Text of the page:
This old, ruined farmhouse in the countryside near Padua was revamped in a complex regeneration and extension project. The result was double-storey house with an extensive roof and highly refined architecture. Recovering materials lies at the heart of this project in an effort to ensure continuity between the old building and the current one. The use of large and small wooden beams, bricks, stone slabs, and restored wooden doors for the interiors all added to the knowledge of how materials can be reused, creating combinations in which new and old materials are used for the finishings and the extensions created with infill walls and weatherproofing. The essence of this "recovery and extension" project was to reread the whole by defining modules for the layout and the upper floor of the existing building to allow the definition of a "rule" that can be used to ensure the extension is done in full compliance with the existing proportions and volumes.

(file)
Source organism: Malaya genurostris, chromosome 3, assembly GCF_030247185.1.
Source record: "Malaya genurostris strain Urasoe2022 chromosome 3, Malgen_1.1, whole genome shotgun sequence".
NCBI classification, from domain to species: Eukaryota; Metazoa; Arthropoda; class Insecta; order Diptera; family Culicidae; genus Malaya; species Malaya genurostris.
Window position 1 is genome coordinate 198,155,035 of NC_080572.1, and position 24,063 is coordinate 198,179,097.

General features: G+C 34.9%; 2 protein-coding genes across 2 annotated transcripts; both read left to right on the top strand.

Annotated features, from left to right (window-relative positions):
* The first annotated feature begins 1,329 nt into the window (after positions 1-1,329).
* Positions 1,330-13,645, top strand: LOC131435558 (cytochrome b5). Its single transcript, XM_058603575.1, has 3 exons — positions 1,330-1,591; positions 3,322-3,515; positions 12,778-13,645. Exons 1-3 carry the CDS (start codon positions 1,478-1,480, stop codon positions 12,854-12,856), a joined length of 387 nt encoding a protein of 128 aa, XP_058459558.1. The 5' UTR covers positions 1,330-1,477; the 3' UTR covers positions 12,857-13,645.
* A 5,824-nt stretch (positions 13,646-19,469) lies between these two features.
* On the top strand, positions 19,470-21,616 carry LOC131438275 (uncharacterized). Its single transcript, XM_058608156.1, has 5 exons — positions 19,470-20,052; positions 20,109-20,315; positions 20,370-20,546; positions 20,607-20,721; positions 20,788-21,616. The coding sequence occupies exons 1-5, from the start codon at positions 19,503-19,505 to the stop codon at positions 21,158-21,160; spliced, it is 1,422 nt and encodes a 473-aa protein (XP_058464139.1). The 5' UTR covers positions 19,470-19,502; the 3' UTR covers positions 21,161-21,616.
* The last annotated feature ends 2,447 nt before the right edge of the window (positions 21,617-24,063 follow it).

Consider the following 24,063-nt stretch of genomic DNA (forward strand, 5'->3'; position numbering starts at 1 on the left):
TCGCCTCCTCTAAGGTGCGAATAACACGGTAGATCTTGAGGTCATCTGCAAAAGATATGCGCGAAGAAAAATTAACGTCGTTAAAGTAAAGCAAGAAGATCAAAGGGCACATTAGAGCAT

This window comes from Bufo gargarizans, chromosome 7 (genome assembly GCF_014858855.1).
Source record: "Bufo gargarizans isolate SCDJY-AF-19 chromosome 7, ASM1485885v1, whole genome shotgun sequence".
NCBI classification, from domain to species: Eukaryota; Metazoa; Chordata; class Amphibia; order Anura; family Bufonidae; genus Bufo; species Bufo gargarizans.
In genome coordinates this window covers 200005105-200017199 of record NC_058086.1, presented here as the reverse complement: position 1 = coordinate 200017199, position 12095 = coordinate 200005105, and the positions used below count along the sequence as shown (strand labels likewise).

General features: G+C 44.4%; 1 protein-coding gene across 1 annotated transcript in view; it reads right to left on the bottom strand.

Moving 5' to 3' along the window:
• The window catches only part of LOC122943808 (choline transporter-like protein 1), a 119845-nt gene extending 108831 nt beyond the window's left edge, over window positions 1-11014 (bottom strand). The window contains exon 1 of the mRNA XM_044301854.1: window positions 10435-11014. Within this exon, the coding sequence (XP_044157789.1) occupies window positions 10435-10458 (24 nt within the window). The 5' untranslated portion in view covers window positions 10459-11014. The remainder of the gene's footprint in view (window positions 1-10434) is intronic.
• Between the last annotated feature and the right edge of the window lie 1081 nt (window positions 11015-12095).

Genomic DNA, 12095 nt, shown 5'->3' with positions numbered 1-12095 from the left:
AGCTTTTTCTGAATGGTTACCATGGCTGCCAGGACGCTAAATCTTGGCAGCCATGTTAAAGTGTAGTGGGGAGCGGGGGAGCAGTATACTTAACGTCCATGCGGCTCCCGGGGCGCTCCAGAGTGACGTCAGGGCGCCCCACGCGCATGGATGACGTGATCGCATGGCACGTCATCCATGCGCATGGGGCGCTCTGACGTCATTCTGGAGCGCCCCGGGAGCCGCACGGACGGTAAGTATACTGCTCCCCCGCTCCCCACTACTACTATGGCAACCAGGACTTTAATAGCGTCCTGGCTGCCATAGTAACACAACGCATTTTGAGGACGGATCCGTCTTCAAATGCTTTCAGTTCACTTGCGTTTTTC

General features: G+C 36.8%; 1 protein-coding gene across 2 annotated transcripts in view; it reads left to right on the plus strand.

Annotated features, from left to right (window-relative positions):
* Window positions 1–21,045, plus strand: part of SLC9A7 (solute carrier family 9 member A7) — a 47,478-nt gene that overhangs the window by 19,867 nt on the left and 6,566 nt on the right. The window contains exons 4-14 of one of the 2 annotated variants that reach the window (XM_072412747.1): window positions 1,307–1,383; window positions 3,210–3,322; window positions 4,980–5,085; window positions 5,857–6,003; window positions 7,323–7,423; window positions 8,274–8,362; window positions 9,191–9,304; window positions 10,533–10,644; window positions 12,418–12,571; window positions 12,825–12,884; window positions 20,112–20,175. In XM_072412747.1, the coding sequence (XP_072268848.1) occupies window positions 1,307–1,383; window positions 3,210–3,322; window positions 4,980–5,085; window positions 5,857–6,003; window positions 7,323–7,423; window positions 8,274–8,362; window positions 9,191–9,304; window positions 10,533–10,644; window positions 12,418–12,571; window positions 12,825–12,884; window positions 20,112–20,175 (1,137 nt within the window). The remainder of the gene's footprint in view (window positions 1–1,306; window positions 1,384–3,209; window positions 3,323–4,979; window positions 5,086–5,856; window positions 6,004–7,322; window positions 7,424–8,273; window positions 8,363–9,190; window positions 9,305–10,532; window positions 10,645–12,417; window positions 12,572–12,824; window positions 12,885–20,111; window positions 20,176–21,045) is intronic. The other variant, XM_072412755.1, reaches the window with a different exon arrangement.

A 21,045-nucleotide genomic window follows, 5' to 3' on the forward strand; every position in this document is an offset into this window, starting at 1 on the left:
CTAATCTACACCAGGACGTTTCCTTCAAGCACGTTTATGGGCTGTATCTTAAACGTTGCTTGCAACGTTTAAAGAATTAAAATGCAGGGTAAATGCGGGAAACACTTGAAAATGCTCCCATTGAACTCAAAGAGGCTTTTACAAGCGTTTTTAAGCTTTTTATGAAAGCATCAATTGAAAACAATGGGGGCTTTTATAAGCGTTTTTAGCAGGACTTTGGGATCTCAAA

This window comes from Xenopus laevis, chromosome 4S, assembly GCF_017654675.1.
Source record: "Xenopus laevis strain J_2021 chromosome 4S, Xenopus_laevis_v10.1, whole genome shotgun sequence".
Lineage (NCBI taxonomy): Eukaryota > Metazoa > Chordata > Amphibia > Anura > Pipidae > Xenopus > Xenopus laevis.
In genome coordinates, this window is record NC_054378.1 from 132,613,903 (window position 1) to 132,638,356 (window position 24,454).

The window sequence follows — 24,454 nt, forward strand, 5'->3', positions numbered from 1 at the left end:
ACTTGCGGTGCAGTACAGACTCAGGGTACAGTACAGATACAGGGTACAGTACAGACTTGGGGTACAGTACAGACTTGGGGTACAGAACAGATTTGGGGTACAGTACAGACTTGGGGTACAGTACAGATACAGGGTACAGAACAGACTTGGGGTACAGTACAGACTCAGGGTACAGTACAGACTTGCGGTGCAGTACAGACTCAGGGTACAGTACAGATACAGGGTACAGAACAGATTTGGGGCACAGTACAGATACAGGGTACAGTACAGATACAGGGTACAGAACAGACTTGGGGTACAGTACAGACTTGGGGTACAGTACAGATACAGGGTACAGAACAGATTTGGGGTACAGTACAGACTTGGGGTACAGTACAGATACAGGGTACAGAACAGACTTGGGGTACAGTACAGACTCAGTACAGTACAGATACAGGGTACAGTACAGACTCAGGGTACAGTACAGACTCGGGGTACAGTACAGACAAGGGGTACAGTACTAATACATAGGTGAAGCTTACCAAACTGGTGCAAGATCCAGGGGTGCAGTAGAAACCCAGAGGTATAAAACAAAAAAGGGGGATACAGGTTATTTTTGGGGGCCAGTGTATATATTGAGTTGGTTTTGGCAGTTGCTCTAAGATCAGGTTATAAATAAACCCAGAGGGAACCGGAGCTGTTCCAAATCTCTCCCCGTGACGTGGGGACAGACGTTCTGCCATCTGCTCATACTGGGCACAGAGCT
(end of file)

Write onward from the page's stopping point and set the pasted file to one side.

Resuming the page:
The old building was first recorded in a 19th century land registry and it is characterised by a rounded entrance arch on the southern side that definitely has old world architectural charm. The arch is once again given the role of being a key element, forming the central feature of the façade that defines the nature of the extension to the old elevation.It is a unifying element, but maintains is courtly feel, becoming a "glazed portal flooded with light" that connects the ground floor to the first floor. This allows light deep into the house, into the living areas on both floors that are so central to the internal organisation, places to relax or study. To the sides of the sitting room on the ground floor lie ancillary and utility rooms, with the porches to the south and north that fill the volume of the building and create sheltered points of transition between indoors and outdoors. On the upper floor, on the western side of the house in the extension, there are two ensuite bedrooms, while on the eastern side, there is another bedroom and the vertical connections - a lift and a light iron and wooden staircase that almost seems to be poked into a corner.The connections between the recovered and transformed parts are evident on the external elevations. The southern façade clearly reveals the coexistence of the restored brick walls, which are left bare, the transformation of the arch into a "glazed portal", and the creation of a contemporary plastered wall partition that defines the porch area. On the western façade, the separation of elements shows the different parts. On the one side, a honeycomb wall has been restored with old recovered bricks - and continues onto the northern side, emphasising the rural nature of the house - while the other visible wall, on the upper floor where two bedrooms are, is clearly a contemporary structure.The new wall meets modern insulation requirements, but it is also well integrated into the overall rhythm and proportions of the edifice, especially as it is slightly recessed compared to the honeycomb brick wall. The final defining feature of this wall is the spaced steel bars, in an oxidized colour, that are connected to cylinders welded to a plate behind the outer shell. These steel profiles create partitions along the walls, where there are tall and narrow windows and plastered sections in a non-sequential sequence. The designers have combined a contemporary feel and restoration, using recovered materials, proportions, similarities and differences to define sophisticated spaces and living styles.